6 Tips for Parents – How to Support Your Queer Children

Many people are looking for ways to communicate with their child that has started to talk about their sexuality, has come out and doesn’t hide anything anymore. Despite the fact that, unfortunately, not every family can accept this easily, there are ways through which children can have their needs taken care of, and their parents also don’t have to feel discomfort in this process.

Here are a few ways to support and accept the LGBTQ+ identity of your child:

1.     Talk to your children about their feelings. Don’t be afraid to use supportive language and to hug them. Find out what they might need you to do, whether they want your help or not in the process of coming out to the relatives or friends.

2.     Speak out loud against anyone who tries to publicly embarrass your child because of their LGBTQ+ identity. These may be neighbors, relatives, and even family friends who are unwilling or reluctant to accept them. Stopping verbal abuse, humiliation, and mistreatment of your child by others can work wonders, make your child feel better, and convince them that you really support them and they are not alone in this.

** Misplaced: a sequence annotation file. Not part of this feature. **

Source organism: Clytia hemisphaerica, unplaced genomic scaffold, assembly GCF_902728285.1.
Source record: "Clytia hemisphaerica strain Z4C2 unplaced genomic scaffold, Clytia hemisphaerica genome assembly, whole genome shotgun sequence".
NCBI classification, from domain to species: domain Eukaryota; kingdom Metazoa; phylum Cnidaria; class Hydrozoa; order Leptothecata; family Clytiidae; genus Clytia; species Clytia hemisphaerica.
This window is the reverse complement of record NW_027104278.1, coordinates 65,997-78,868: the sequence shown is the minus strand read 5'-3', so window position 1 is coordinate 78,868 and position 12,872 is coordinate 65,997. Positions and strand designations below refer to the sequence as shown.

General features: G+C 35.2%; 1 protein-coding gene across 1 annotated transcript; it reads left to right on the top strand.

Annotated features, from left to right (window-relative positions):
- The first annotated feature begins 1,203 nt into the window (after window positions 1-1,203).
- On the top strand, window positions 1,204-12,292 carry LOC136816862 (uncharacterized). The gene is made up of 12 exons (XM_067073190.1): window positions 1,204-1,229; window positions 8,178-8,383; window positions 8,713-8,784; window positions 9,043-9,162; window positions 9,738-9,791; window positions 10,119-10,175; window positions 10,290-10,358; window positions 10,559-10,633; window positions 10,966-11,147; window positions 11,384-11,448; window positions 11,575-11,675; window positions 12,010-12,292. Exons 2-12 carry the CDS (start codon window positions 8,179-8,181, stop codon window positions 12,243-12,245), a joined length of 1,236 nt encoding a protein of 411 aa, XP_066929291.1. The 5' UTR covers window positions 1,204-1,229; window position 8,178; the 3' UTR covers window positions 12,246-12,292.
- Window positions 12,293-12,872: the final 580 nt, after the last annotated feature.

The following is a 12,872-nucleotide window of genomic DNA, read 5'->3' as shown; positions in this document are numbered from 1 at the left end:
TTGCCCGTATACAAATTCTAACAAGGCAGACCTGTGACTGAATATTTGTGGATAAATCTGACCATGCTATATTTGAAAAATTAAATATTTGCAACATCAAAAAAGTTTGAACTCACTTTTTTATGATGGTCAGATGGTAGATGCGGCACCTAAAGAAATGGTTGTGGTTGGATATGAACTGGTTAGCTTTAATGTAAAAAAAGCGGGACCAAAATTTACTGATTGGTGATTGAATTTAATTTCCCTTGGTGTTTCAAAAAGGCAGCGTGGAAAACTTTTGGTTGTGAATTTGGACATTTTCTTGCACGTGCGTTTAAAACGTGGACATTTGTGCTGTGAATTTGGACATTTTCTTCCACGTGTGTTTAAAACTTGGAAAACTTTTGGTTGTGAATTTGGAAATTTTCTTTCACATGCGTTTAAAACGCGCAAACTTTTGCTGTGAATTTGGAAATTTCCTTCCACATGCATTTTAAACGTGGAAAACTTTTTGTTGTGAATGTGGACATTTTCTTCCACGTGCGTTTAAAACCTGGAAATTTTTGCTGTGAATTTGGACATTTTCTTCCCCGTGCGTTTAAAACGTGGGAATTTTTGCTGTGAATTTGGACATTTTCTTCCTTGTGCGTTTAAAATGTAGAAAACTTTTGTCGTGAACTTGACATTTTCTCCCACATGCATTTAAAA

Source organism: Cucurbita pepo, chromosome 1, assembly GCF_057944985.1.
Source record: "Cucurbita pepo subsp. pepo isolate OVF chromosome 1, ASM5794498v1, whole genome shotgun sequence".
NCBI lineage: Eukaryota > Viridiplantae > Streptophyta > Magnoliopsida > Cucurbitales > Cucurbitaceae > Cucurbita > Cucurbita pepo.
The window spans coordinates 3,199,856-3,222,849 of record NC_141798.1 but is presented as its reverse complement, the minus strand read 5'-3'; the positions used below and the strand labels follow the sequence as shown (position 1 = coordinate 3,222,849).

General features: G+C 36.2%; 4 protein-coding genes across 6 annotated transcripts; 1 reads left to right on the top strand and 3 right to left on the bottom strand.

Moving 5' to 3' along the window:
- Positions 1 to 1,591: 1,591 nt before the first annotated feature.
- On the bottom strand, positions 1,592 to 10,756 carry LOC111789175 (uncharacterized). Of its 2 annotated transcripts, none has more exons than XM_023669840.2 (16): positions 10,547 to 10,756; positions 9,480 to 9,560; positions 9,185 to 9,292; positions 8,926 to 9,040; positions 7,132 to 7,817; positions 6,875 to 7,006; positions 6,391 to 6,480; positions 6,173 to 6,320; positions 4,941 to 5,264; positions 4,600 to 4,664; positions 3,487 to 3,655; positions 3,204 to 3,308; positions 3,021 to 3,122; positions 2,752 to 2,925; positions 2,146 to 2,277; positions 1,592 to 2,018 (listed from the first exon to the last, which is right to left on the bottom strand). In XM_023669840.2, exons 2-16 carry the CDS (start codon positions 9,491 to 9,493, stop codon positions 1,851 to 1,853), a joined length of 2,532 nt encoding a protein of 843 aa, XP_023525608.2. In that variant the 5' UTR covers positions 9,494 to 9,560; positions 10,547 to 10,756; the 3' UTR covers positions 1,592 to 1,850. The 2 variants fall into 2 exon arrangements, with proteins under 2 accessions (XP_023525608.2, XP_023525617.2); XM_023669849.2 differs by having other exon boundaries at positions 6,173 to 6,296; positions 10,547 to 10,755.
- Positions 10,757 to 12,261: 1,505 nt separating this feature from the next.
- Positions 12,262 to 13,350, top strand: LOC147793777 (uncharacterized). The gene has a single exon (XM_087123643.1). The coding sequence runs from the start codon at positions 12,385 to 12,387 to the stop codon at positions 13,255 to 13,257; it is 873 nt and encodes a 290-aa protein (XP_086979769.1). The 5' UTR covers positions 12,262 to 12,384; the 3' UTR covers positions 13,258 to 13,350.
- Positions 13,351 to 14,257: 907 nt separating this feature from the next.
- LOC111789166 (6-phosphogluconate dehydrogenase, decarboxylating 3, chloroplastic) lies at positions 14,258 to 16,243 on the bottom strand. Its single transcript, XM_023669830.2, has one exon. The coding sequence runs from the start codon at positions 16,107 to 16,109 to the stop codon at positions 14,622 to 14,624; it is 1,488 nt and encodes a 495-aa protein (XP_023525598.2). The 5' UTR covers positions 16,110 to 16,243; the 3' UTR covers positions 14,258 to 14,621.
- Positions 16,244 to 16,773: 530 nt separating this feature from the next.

3.     It is important that family members treat your child with love and respect, who is struggling to accept themselves.


4.     It would be nice if you could help your child discover their LGBTQ+ personality. All of this will pave the way for a good career and a secure future, because they might not see themselves in any fields.

5.     Getting to know the parents of other LGBTQ+ youth will be very helpful for you as a parent. This connection will allow you to understand their common problems that other adolescents face in this struggle. It will be a kind of safe environment where you will be able to talk openly about your problems and get support.

6.     Finally, try to communicate with your child’s LGBTQ friends, or even a partner (if they have one, of course), as this may become the ultimate symbol of acceptance that your child expects of you.

Coming out to peers, classmates, or even employees is a big change and a novelty. Therefore, it is essential to create a welcoming environment and supportive atmosphere for your children, which will improve the quality of life for both you and your child.


Illustration: Caitlin-Marie Miner Ong

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